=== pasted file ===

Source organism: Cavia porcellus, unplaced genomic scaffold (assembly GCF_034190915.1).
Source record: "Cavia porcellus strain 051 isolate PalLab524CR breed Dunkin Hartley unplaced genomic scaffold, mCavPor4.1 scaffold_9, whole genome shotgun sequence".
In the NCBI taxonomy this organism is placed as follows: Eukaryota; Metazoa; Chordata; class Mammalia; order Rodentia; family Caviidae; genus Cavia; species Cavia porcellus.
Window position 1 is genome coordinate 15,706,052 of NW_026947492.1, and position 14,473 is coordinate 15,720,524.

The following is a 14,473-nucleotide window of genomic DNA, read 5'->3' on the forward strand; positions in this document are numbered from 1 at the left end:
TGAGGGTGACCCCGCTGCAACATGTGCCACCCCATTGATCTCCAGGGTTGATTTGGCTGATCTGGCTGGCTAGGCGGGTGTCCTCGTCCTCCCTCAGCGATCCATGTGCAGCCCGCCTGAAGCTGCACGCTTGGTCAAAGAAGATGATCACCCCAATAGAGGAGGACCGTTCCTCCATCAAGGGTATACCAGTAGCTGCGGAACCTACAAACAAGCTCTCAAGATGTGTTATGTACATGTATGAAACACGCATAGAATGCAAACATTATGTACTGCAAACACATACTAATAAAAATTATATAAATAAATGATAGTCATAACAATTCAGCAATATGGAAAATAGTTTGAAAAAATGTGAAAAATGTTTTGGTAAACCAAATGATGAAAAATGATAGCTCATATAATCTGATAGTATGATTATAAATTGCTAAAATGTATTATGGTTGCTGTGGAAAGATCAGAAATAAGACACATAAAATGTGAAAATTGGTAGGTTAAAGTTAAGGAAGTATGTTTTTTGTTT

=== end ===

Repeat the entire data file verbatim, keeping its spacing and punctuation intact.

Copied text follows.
Source organism: Cavia porcellus, unplaced genomic scaffold (assembly GCF_034190915.1).
Source record: "Cavia porcellus strain 051 isolate PalLab524CR breed Dunkin Hartley unplaced genomic scaffold, mCavPor4.1 scaffold_9, whole genome shotgun sequence".
In the NCBI taxonomy this organism is placed as follows: Eukaryota; Metazoa; Chordata; class Mammalia; order Rodentia; family Caviidae; genus Cavia; species Cavia porcellus.
Window position 1 is genome coordinate 15,706,052 of NW_026947492.1, and position 14,473 is coordinate 15,720,524.

The following is a 14,473-nucleotide window of genomic DNA, read 5'->3' on the forward strand; positions in this document are numbered from 1 at the left end:
TGAGGGTGACCCCGCTGCAACATGTGCCACCCCATTGATCTCCAGGGTTGATTTGGCTGATCTGGCTGGCTAGGCGGGTGTCCTCGTCCTCCCTCAGCGATCCATGTGCAGCCCGCCTGAAGCTGCACGCTTGGTCAAAGAAGATGATCACCCCAATAGAGGAGGACCGTTCCTCCATCAAGGGTATACCAGTAGCTGCGGAACCTACAAACAAGCTCTCAAGATGTGTTATGTACATGTATGAAACACGCATAGAATGCAAACATTATGTACTGCAAACACATACTAATAAAAATTATATAAATAAATGATAGTCATAACAATTCAGCAATATGGAAAATAGTTTGAAAAAATGTGAAAAATGTTTTGGTAAACCAAATGATGAAAAATGATAGCTCATATAATCTGATAGTATGATTATAAATTGCTAAAATGTATTATGGTTGCTGTGGAAAGATCAGAAATAAGACACATAAAATGTGAAAATTGGTAGGTTAAAGTTAAGGAAGTATGTTTTTTGTTT